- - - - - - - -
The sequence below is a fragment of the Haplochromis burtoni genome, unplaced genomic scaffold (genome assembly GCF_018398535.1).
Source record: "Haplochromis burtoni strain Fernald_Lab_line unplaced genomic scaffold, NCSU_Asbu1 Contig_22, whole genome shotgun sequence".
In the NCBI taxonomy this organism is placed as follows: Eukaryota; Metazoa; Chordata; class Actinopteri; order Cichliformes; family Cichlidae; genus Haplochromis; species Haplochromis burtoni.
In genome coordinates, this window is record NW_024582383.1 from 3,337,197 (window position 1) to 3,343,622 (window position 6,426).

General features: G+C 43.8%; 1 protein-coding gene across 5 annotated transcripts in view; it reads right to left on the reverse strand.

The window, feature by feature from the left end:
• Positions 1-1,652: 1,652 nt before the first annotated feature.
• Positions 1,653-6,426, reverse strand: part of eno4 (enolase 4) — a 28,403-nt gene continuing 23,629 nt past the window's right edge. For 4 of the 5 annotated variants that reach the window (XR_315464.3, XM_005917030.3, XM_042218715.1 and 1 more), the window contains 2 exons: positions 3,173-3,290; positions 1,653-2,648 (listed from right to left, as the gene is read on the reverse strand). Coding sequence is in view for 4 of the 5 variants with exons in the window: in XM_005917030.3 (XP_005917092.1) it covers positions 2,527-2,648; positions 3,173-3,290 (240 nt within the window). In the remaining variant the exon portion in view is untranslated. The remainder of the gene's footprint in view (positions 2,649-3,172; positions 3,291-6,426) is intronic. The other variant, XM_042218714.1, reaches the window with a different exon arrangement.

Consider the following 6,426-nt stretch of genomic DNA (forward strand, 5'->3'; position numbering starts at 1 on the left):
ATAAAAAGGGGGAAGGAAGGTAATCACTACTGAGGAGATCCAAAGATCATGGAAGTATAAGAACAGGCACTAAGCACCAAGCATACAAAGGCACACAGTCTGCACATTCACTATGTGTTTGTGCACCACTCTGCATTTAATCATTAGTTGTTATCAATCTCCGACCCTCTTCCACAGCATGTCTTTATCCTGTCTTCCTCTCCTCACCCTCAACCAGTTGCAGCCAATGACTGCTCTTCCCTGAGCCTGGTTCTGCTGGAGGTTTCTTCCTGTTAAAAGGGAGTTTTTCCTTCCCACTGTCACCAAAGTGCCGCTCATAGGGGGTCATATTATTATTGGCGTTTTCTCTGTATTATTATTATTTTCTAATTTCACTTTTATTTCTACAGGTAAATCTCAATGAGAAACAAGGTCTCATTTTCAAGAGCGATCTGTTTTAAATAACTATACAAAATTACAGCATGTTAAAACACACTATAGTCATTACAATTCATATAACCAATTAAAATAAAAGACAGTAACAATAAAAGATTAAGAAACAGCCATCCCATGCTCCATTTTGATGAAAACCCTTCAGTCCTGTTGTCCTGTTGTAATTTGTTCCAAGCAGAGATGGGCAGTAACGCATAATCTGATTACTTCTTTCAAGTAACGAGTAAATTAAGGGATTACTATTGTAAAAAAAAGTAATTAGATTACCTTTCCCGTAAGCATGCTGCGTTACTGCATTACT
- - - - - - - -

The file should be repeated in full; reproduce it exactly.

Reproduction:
The sequence below is a fragment of the Haplochromis burtoni genome, unplaced genomic scaffold (genome assembly GCF_018398535.1).
Source record: "Haplochromis burtoni strain Fernald_Lab_line unplaced genomic scaffold, NCSU_Asbu1 Contig_22, whole genome shotgun sequence".
In the NCBI taxonomy this organism is placed as follows: Eukaryota; Metazoa; Chordata; class Actinopteri; order Cichliformes; family Cichlidae; genus Haplochromis; species Haplochromis burtoni.
In genome coordinates, this window is record NW_024582383.1 from 3,337,197 (window position 1) to 3,343,622 (window position 6,426).

General features: G+C 43.8%; 1 protein-coding gene across 5 annotated transcripts in view; it reads right to left on the reverse strand.

The window, feature by feature from the left end:
• Positions 1-1,652: 1,652 nt before the first annotated feature.
• Positions 1,653-6,426, reverse strand: part of eno4 (enolase 4) — a 28,403-nt gene continuing 23,629 nt past the window's right edge. For 4 of the 5 annotated variants that reach the window (XR_315464.3, XM_005917030.3, XM_042218715.1 and 1 more), the window contains 2 exons: positions 3,173-3,290; positions 1,653-2,648 (listed from right to left, as the gene is read on the reverse strand). Coding sequence is in view for 4 of the 5 variants with exons in the window: in XM_005917030.3 (XP_005917092.1) it covers positions 2,527-2,648; positions 3,173-3,290 (240 nt within the window). In the remaining variant the exon portion in view is untranslated. The remainder of the gene's footprint in view (positions 2,649-3,172; positions 3,291-6,426) is intronic. The other variant, XM_042218714.1, reaches the window with a different exon arrangement.

Consider the following 6,426-nt stretch of genomic DNA (forward strand, 5'->3'; position numbering starts at 1 on the left):
ATAAAAAGGGGGAAGGAAGGTAATCACTACTGAGGAGATCCAAAGATCATGGAAGTATAAGAACAGGCACTAAGCACCAAGCATACAAAGGCACACAGTCTGCACATTCACTATGTGTTTGTGCACCACTCTGCATTTAATCATTAGTTGTTATCAATCTCCGACCCTCTTCCACAGCATGTCTTTATCCTGTCTTCCTCTCCTCACCCTCAACCAGTTGCAGCCAATGACTGCTCTTCCCTGAGCCTGGTTCTGCTGGAGGTTTCTTCCTGTTAAAAGGGAGTTTTTCCTTCCCACTGTCACCAAAGTGCCGCTCATAGGGGGTCATATTATTATTGGCGTTTTCTCTGTATTATTATTATTTTCTAATTTCACTTTTATTTCTACAGGTAAATCTCAATGAGAAACAAGGTCTCATTTTCAAGAGCGATCTGTTTTAAATAACTATACAAAATTACAGCATGTTAAAACACACTATAGTCATTACAATTCATATAACCAATTAAAATAAAAGACAGTAACAATAAAAGATTAAGAAACAGCCATCCCATGCTCCATTTTGATGAAAACCCTTCAGTCCTGTTGTCCTGTTGTAATTTGTTCCAAGCAGAGATGGGCAGTAACGCATAATCTGATTACTTCTTTCAAGTAACGAGTAAATTAAGGGATTACTATTGTAAAAAAAAGTAATTAGATTACCTTTCCCGTAAGCATGCTGCGTTACTGCATTACT